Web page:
Through a unique project-based learning experience, students enrolled in the spring 2021 TSTD 6270 Research Methods and Applications course had an opportunity to develop recommendations in support of the Akwesasne community’s tourism and economic development goals. Federally recognized by the U.S. government as the St. Regis Mohawk Tribe, the Akwesasne is an Indigenous community located where the Canadian provincial boundaries of Ontario and Quebec meet New York State. The Akwesasne, like many communities and destinations, is facing increased hardships due to COVID-19. To overcome these challenges, the Akwesasne hope to secure grant funding for the development of sustainable cultural tourism in the region, which could also help bolster the community’s overall long-term development goals.
The faculty leader for this partnership, Professor Cevat Tosun, Ph.D., Eisenhower Chair and professor of Tourism Studies and Management and director of the Master of Tourism Administration program at the GW School of Business (GWSB), described the origin and impact of this meaningful collaboration: “The project was intended to provide an opportunity for students to develop creative solutions to address a unique tourism challenge.” What started out as a seemingly straightforward project quickly transitioned into a complex and collaborative research-heavy consulting venture. Prof. Tosun elaborated, “After various brainstorming discussions with the student team including Casey Canevari, Frances Homan, Sarah-Jane Johnson, Edwyn Mitchell and Tessa Perkins, we decided to help a federally recognized Native American community, the St. Regis Mohawk Tribe, to develop sustainable Indigenous tourism in their community. The course project ("The Development of an Economic Data Collection Strategy for Akwesasne Travel of the St. Regis Mohawk Tribe") contributed to the growth of a unique Indigenous tourism destination. It was an extraordinary team effort by a group of distinguished students who are well on their way to becoming world-class consultants and industry leaders.”
The team tackling this consulting project undertook interviews with leaders in the tourism body Akwesasne Travel as well as professors from GW to identify key challenges the community is facing. From there, they conducted extensive research and data analysis to develop an economic impact data collection strategy designed to help the Akwesasne achieve their goals of promoting cultural heritage and connecting with visitors through tourism offerings.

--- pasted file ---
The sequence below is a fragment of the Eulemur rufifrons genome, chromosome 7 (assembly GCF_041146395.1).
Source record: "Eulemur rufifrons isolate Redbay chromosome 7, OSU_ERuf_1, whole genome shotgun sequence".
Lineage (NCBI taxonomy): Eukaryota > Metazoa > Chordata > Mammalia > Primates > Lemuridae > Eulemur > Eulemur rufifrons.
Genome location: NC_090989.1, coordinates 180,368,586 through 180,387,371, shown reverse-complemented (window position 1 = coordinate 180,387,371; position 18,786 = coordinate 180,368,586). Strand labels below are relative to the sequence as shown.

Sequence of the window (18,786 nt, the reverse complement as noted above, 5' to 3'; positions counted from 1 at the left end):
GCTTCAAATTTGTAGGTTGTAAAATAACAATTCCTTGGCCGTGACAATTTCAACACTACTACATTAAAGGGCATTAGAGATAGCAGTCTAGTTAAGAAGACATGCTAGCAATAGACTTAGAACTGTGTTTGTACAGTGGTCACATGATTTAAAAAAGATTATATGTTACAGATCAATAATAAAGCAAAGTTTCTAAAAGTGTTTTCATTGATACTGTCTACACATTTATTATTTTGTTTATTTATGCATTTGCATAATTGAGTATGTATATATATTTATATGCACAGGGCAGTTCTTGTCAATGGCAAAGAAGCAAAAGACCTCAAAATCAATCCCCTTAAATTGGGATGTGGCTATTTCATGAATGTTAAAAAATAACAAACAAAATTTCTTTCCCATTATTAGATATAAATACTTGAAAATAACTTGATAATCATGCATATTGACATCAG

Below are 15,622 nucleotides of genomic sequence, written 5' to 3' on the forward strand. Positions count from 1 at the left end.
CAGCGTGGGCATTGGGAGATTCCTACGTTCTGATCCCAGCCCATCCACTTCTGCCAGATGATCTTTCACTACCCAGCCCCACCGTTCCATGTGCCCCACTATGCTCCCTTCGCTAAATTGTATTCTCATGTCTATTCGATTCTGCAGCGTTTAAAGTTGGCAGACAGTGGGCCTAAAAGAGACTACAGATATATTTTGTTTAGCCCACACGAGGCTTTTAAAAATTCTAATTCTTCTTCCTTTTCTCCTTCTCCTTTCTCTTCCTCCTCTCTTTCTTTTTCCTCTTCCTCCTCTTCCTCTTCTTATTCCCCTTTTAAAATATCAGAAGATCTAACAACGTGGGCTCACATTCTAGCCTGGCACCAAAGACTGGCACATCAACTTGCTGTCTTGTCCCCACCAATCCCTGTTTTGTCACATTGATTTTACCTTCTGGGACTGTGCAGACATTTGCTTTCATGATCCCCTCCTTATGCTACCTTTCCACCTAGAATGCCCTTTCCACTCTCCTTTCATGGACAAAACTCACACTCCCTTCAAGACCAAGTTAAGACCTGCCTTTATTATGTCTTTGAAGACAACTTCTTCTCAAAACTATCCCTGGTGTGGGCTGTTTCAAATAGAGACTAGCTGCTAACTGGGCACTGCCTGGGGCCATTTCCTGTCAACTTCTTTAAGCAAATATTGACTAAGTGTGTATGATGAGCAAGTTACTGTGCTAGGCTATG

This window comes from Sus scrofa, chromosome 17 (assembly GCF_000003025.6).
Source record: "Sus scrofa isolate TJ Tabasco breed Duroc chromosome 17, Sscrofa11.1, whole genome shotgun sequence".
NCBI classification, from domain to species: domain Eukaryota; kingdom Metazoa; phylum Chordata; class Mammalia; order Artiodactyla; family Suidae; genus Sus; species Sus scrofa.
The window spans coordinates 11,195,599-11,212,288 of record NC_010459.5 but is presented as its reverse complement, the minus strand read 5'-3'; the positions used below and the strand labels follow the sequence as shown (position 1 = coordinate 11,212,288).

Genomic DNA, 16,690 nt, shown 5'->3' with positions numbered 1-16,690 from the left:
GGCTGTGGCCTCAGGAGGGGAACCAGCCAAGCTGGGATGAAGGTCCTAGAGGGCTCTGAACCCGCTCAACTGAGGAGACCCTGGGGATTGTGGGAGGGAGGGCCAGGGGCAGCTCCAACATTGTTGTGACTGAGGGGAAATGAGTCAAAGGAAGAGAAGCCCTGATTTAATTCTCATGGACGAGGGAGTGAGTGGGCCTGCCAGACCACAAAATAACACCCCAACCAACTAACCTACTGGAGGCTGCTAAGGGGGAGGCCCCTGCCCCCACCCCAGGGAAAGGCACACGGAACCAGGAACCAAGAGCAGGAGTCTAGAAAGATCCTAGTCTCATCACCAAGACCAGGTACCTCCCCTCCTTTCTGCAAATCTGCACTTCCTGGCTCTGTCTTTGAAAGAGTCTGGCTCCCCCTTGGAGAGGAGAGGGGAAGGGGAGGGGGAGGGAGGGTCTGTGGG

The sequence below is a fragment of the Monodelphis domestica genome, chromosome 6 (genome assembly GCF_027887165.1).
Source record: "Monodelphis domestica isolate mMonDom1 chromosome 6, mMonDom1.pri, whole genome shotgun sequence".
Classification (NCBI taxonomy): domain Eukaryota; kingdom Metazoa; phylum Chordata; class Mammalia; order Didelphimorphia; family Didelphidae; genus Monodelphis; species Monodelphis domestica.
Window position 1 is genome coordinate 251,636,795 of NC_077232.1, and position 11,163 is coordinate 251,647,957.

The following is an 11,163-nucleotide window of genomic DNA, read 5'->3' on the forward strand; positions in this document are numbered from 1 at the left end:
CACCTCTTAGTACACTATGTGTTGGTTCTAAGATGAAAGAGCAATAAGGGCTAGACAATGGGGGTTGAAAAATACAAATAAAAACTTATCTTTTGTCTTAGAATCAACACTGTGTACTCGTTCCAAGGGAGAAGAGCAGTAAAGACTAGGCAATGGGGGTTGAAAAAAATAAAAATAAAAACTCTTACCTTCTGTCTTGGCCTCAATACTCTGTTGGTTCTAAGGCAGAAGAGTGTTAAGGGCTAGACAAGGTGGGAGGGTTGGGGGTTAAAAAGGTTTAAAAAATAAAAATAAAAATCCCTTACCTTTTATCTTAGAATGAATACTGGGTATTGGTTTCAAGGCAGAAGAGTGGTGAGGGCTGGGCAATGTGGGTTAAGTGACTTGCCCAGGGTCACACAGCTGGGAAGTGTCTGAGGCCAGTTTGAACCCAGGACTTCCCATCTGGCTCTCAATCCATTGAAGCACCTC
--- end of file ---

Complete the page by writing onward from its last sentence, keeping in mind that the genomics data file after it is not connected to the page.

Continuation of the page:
The students’ primary point of contact for the project was Gail McDonald, an Akwesasne Heritage Complex project developer in the Saint Regis Mohawk Tribe Office of Economic Development. As a committee member to which the student consulting group presented, Ms. McDonald was fully engaged with the students and very impressed with their creative and professional output. In an appreciation message to the students, she stated, "I have been involved in many research projects in the past and felt the student team clearly paid respect to our culture and the complexities of our geography and its challenges."
As the Akwesasne do not want to bring mass tourism to their doors and aspire to focus more on cultural tourism in the future, rather than casino gaming, this project provided a special opportunity for the community to work closely with GWSB students in developing finely tuned recommendations and the best methodologies for data collection to better attract niche markets that honor and sustain their true cultural heritage.
Speaking on behalf of the team, Master of Tourism Administration candidate Casey Canevari (’22) reflected on the experience, stating “This was much more than just a project for a grade for all of us. This was a project with meaning and one which we undertook because we wanted to support a greater cause.” Canevari repeatedly spoke to the “bigger picture” of this collaboration, noting how rewarding it was to provide tangible solutions to real world problems with far-reaching impact. Further showcasing how project-based learning goes well beyond the classroom, Canevari reflected on the “opportunity to continue working with the community... I intend to visit the community as soon as they open up again this summer.”
To learn more about the Akwesasne indigenous community’s travel opportunities and cultural heritage — and even participate in virtual tours — visit akwesasne.travel.